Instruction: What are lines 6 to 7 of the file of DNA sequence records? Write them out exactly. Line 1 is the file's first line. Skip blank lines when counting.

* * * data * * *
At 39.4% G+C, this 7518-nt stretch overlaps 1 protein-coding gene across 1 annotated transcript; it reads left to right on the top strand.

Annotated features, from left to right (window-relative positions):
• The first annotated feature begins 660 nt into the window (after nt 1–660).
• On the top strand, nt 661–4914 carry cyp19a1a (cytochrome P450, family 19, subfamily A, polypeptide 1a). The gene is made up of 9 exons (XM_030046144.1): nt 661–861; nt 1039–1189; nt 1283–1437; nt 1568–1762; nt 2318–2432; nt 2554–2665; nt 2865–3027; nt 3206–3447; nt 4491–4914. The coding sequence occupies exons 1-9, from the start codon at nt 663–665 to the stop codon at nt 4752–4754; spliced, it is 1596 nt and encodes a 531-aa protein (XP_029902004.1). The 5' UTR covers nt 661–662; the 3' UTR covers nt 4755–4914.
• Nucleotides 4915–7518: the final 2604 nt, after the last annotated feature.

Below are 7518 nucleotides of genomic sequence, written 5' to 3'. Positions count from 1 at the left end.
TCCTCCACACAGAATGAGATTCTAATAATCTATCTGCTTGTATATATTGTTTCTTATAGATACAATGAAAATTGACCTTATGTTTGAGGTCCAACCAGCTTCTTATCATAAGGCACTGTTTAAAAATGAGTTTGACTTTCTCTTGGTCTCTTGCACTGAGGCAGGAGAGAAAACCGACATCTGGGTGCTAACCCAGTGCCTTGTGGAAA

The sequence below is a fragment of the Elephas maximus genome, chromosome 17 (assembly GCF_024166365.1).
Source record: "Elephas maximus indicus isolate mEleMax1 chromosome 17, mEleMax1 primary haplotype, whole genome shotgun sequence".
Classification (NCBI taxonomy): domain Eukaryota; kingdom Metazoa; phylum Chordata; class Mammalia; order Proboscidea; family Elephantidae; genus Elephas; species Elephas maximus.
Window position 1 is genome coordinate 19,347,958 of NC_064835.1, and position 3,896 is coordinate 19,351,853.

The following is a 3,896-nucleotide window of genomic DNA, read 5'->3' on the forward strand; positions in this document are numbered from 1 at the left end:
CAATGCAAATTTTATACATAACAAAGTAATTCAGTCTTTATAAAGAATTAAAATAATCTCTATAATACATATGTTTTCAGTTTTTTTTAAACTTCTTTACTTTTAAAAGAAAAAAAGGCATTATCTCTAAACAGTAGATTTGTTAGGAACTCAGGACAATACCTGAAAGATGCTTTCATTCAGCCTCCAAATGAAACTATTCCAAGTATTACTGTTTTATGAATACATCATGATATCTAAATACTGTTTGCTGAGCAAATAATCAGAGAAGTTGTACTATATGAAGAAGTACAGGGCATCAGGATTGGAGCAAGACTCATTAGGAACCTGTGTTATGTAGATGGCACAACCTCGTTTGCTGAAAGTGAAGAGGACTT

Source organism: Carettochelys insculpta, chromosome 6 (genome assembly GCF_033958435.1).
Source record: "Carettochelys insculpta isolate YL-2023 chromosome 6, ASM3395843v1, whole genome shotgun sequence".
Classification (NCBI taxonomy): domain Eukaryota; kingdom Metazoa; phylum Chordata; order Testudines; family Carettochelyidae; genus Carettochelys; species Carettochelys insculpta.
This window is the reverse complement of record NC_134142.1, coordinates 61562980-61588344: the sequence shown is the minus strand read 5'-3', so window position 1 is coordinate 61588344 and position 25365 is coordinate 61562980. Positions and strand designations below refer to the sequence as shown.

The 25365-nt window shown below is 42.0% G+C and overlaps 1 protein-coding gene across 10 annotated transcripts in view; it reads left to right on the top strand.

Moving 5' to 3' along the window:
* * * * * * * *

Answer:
Below are 7518 nucleotides of genomic sequence, written 5' to 3'. Positions count from 1 at the left end.
TCCTCCACACAGAATGAGATTCTAATAATCTATCTGCTTGTATATATTGTTTCTTATAGATACAATGAAAATTGACCTTATGTTTGAGGTCCAACCAGCTTCTTATCATAAGGCACTGTTTAAAAATGAGTTTGACTTTCTCTTGGTCTCTTGCACTGAGGCAGGAGAGAAAACCGACATCTGGGTGCTAACCCAGTGCCTTGTGGAAA